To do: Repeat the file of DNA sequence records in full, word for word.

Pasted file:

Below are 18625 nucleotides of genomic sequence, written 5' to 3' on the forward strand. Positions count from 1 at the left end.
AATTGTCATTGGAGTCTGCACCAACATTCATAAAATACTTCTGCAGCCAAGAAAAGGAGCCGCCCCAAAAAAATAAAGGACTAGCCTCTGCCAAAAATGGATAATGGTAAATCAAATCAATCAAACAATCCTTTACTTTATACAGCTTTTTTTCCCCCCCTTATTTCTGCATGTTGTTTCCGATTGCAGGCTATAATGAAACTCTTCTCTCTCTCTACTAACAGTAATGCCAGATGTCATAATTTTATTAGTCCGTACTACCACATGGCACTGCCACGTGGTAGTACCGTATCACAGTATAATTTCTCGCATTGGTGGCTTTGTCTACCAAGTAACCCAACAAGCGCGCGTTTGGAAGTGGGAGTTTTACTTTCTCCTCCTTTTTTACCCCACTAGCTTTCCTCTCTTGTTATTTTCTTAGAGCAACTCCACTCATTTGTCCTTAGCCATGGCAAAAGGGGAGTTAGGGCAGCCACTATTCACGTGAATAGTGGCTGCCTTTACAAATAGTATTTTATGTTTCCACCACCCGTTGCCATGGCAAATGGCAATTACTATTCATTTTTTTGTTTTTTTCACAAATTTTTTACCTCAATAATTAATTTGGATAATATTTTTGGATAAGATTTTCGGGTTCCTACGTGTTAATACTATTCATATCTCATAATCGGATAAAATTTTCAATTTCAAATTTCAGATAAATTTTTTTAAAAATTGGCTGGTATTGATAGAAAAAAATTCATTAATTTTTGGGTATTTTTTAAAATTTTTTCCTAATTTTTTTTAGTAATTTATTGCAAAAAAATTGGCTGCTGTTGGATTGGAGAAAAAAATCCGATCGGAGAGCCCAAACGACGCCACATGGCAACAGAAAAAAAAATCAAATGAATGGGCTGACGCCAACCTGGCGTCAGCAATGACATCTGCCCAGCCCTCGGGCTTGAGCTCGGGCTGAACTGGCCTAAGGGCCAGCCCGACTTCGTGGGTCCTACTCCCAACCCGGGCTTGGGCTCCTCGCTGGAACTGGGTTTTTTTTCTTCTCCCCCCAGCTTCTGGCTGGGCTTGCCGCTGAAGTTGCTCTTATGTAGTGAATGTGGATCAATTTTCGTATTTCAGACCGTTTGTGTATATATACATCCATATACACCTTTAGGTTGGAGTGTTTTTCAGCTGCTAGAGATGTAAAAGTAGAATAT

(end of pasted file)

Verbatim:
Below are 18625 nucleotides of genomic sequence, written 5' to 3' on the forward strand. Positions count from 1 at the left end.
AATTGTCATTGGAGTCTGCACCAACATTCATAAAATACTTCTGCAGCCAAGAAAAGGAGCCGCCCCAAAAAAATAAAGGACTAGCCTCTGCCAAAAATGGATAATGGTAAATCAAATCAATCAAACAATCCTTTACTTTATACAGCTTTTTTTCCCCCCCTTATTTCTGCATGTTGTTTCCGATTGCAGGCTATAATGAAACTCTTCTCTCTCTCTACTAACAGTAATGCCAGATGTCATAATTTTATTAGTCCGTACTACCACATGGCACTGCCACGTGGTAGTACCGTATCACAGTATAATTTCTCGCATTGGTGGCTTTGTCTACCAAGTAACCCAACAAGCGCGCGTTTGGAAGTGGGAGTTTTACTTTCTCCTCCTTTTTTACCCCACTAGCTTTCCTCTCTTGTTATTTTCTTAGAGCAACTCCACTCATTTGTCCTTAGCCATGGCAAAAGGGGAGTTAGGGCAGCCACTATTCACGTGAATAGTGGCTGCCTTTACAAATAGTATTTTATGTTTCCACCACCCGTTGCCATGGCAAATGGCAATTACTATTCATTTTTTTGTTTTTTTCACAAATTTTTTACCTCAATAATTAATTTGGATAATATTTTTGGATAAGATTTTCGGGTTCCTACGTGTTAATACTATTCATATCTCATAATCGGATAAAATTTTCAATTTCAAATTTCAGATAAATTTTTTTAAAAATTGGCTGGTATTGATAGAAAAAAATTCATTAATTTTTGGGTATTTTTTAAAATTTTTTCCTAATTTTTTTTAGTAATTTATTGCAAAAAAATTGGCTGCTGTTGGATTGGAGAAAAAAATCCGATCGGAGAGCCCAAACGACGCCACATGGCAACAGAAAAAAAAATCAAATGAATGGGCTGACGCCAACCTGGCGTCAGCAATGACATCTGCCCAGCCCTCGGGCTTGAGCTCGGGCTGAACTGGCCTAAGGGCCAGCCCGACTTCGTGGGTCCTACTCCCAACCCGGGCTTGGGCTCCTCGCTGGAACTGGGTTTTTTTTCTTCTCCCCCCAGCTTCTGGCTGGGCTTGCCGCTGAAGTTGCTCTTATGTAGTGAATGTGGATCAATTTTCGTATTTCAGACCGTTTGTGTATATATACATCCATATACACCTTTAGGTTGGAGTGTTTTTCAGCTGCTAGAGATGTAAAAGTAGAATAT